Strand was amazing at the beginning, middle and end. Very few people maintain that high level of excellence, although Strand took about ten years off to work as a film maker, during which time he did very little still photography. Szarkowski said that Ansel Adams had about a 20 year peak before he began to fall into repetition.
Emmet Gowin (whom I met last week ) did great work at a young age and has been consistently very good. He's now 72 or so, still making great photographs and obviously very passionate about it. (His wife is lovely and looks nothing like the classic images would suggest.)
Sugimoto and Izu are doing amazing work in their 50s and 60s. Keith Carter, too. Carter didn't actually become known until about 40. Frederick Sommer was great right until the end.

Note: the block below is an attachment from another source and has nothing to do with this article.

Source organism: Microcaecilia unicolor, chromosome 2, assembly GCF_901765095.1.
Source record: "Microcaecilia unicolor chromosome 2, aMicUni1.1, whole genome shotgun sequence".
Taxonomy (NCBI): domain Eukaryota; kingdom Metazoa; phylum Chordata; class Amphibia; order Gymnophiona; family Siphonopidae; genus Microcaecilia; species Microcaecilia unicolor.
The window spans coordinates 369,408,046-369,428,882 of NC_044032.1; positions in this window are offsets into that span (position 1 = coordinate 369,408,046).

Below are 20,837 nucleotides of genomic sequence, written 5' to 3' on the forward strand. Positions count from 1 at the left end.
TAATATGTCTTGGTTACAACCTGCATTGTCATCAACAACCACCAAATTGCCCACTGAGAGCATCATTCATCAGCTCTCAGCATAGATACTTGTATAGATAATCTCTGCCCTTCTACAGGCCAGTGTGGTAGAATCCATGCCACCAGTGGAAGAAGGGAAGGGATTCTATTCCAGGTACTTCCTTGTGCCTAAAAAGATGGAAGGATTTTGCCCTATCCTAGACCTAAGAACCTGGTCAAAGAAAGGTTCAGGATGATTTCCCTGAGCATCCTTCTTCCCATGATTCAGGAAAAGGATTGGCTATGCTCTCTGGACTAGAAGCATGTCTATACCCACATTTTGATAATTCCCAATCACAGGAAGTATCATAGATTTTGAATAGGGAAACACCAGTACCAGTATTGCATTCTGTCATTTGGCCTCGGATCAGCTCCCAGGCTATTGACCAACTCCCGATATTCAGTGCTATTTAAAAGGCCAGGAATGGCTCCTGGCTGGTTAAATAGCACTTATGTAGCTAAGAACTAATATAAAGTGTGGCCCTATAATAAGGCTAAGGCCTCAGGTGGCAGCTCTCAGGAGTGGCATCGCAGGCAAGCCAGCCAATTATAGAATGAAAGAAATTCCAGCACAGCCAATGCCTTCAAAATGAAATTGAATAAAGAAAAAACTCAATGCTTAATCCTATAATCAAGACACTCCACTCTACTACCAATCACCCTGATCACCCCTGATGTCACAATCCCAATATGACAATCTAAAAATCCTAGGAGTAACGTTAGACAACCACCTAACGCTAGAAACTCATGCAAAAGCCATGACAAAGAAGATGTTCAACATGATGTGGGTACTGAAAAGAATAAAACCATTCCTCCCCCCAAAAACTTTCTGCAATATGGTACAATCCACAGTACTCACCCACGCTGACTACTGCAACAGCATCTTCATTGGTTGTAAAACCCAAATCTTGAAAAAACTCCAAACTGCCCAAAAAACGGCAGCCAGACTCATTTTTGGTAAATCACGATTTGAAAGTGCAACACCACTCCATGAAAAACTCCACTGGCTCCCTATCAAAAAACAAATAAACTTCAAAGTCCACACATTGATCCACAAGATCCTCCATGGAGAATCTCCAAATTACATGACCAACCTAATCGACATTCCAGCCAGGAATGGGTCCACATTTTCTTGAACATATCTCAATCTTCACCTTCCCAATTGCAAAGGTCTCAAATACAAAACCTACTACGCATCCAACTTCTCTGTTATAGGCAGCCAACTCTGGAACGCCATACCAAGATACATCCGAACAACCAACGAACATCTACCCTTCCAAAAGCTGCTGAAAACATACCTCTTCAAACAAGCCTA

Don't forget Avedon's "In the American West" which he started at age 56 and completed around age 62. Robert Adams didn't even pick up a camera until his 30s, and he's still going strong past 70.
At 44, I personally refuse to believe that my peak years are behind me. Maybe someone needs to slap me. So much of what you see out there in PDN or American Photo tends to focus on the youth of photography, but most of it is uniformly uninspiring 35mm digital crap. It all looks the same.